Since the early days of study between the flood accounts found in the Epic of Gilgamesh and Genesis, there has been a general consensus that a relationship between the two accounts is undeniable. Throughout the existence of the human race, many flood accounts have been brought to light. However, the Book of Genesis is typically regarded as a historical work while the Epic of Gilgamesh is typically viewed as a mythological account. While both of these works are regarded in different lights, both offer insights into the way society was. The flood account, according to the Epic of Gilgamesh, shows how women and men interacted in a hierarchical way. However, the Bible shows men and women hardly interacting. In The Epic of Gilgamesh, the gender relations are more futile than in the Bible emphasizing a hierarchical form of thinking found during the times of Gilgamesh.

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Epic of Gilgamesh vs. Genesis: Gender Relations found in The Flood accounts

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In the flood account found in The Bible, the gender relations are relatively smooth. While women and men don’t interact very often, when they do, the interactions are harmonious. For example, verse 7 states that “Noah and his sons and his wife and his sons’ wives entered the ark to escape the waters of the flood.” Both men and women are going into the ark together. The word “together” is used twice in this account (ll.13&18) and serves to highlight the harmonious relationship between men and women. For example, “together” is used in line 13: “Noah and his sons, Shem, Ham and Japheth, together with his wife and the wives of his three sons, entered the ark.” This line shows them entering the ark together and line 18 describes everyone coming out of the ark together. All of the acts done by women and men occur in a harmonious fashion in the Biblical flood account.

On the other hand, the same can’t be said for the flood account in The Epic of Gilgamesh. In this account, everyone goes into the ark just as in the Biblical account. However, the men and women are described very distinctly. For example, “the reed worker carried his stone…the men… The child carried the pitch, the weak brought whatever else was needed.” This line exemplifies how the “men” are strong enough to carry the stone, but the women and children are “weak.” In the Biblical account, the women and men all pitch in together as shown with the pronoun “they” in “They had with them every wild animal.” While the Biblical account takes everyone into consideration in a harmonious way, the Epic of Gilgamesh clearly doesn’t. This is further shown in lines such as “Ishtar shrieked like a woman in childbirth, the sweet-voiced Mistress of the Gods wailed.” The use of verbs like “shrieked” and “wailed” highlight the ‘soft’ image women had in those times. Even the description “sweet-voiced Mistress” shows how the male gender viewed the female gender.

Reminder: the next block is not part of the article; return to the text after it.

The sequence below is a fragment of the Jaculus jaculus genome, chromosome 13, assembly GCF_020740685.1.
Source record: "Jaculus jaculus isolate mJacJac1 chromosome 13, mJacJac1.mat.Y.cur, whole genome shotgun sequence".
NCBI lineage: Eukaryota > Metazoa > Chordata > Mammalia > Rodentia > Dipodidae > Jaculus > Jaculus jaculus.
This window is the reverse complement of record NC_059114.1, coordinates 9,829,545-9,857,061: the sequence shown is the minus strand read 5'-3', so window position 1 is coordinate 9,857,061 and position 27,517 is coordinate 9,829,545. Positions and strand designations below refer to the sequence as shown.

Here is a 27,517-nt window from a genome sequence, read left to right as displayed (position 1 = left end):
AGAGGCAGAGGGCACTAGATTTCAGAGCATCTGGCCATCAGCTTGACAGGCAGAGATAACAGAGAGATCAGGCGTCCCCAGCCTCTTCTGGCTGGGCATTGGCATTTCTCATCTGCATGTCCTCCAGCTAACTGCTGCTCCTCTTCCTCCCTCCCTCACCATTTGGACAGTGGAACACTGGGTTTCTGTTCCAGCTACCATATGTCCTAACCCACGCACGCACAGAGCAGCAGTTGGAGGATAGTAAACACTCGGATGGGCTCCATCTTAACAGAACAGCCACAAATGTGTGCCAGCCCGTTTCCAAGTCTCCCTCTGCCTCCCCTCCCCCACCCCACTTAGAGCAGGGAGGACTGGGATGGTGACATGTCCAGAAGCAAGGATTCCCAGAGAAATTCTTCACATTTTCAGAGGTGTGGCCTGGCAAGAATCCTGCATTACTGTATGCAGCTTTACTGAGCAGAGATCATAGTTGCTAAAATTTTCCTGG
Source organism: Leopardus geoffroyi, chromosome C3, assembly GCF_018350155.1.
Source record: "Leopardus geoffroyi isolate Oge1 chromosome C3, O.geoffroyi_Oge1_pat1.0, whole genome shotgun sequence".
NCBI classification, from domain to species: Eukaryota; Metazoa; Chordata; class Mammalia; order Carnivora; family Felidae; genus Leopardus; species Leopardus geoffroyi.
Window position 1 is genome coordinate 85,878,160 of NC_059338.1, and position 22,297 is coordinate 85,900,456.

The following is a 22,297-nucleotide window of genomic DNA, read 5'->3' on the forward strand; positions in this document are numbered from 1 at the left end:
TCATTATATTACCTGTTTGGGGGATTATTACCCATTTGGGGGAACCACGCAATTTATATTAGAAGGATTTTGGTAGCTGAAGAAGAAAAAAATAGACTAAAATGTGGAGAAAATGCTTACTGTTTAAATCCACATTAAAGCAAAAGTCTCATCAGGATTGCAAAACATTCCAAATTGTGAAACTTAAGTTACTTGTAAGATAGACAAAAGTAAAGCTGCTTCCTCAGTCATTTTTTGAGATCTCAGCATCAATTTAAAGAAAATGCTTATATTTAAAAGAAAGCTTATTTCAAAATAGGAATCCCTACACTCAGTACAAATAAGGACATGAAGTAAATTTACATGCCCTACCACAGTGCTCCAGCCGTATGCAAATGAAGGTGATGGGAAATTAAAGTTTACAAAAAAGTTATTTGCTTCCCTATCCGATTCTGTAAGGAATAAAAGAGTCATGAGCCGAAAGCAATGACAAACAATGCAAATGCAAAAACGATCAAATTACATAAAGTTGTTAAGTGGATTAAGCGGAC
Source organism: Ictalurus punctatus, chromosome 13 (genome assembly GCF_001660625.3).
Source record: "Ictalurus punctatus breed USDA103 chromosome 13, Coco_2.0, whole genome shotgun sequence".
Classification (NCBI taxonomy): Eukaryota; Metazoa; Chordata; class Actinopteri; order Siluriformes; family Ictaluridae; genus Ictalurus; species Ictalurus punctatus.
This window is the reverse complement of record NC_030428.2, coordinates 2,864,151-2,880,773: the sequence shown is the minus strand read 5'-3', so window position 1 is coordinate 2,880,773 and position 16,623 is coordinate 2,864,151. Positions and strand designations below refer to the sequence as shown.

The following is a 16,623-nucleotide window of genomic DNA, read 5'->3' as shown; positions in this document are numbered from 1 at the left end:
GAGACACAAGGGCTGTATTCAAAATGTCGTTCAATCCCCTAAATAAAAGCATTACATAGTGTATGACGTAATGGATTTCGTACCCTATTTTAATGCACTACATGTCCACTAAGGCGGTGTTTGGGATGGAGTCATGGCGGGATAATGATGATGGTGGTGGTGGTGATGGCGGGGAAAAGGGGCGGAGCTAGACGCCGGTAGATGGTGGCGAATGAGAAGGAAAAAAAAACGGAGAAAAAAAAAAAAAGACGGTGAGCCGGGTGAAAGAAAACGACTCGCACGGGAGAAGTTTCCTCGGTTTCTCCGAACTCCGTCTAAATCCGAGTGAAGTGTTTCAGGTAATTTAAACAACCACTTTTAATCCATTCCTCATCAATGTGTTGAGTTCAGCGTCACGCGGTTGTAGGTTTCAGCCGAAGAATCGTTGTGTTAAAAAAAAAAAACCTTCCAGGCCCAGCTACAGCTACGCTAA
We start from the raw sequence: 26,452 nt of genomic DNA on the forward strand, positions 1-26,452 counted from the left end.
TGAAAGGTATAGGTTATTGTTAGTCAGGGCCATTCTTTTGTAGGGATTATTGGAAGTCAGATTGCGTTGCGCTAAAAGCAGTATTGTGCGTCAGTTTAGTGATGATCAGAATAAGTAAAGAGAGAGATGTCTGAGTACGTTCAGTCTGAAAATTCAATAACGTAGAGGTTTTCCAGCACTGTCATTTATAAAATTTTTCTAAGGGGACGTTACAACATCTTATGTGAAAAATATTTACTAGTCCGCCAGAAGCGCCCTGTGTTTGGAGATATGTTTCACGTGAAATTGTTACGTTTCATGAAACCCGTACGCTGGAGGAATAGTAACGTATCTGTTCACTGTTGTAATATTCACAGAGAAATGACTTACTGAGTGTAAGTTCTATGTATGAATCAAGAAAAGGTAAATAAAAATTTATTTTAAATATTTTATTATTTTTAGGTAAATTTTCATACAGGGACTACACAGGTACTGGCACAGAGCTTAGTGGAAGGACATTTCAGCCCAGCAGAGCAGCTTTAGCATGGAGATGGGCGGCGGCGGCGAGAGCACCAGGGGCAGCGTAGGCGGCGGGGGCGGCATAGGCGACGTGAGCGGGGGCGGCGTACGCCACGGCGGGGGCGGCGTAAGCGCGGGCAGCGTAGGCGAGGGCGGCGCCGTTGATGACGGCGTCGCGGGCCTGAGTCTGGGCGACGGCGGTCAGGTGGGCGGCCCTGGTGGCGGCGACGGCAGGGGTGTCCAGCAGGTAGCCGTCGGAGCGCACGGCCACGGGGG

Similar to the way in which the Bible blames the origins of sin on a woman, the Epic of Gilgamesh flood account blames the origins of the flood on a woman, Ishtar. She is described as having “said evil things in the Assembly of the Gods!” While she cries and blames herself for the demise of her people, the gods of the Annunaki stay “weeping with her” and “sobbing with grief.” This detail highlights how much the gods loved people because this is the only time they cry in this account. Even though women are portrayed as weak and the ones to blame, they are still included in the account unlike the few female mentions in the Bible. Still, their inclusion doesn’t mean they are treated equally as the men are. For example, when Utanapishtim’s wife replies to Utanapishtim, she tells him to “touch the youth who wanted eternal life” and “let him return to his land,” he tells her to “come [and] bake loaves for him and keep setting them by his head.” As a woman, Utanapishtim’s wife is unnamed and is expected to serve her husband. She listens to her husband’s commands, but he doesn’t listen to her requests of touching the young man. However, when she asks her husband: “What can you give [Gilgamesh] so that he can return to his land (with honor),” she is shown as a caring female who is concerned with the well-being of those around her, fitting for a female in these times.

Throughout the Biblical flood account, gender relations are shown to be harmonious. However, in the Babylonian flood account, gender relations are described as tumultuous at times. While the men are considered stronger than the women in The Epic of Gilgamesh, the Bible insinuates the women and men working harmoniously. In the Epic of Gilgamesh, some of the women are described as Mistresses and their requests aren’t always considered. However, in the Biblical account of the flood, women are hardly described and there’s even a section dedicated to Noah and his sons leaving out women entirely. Even though the Epic of Gilgamesh includes women more than the Biblical account of the flood, the Epic of Gilgamesh paints a more realistic viewpoint on gender relations than the Biblical account.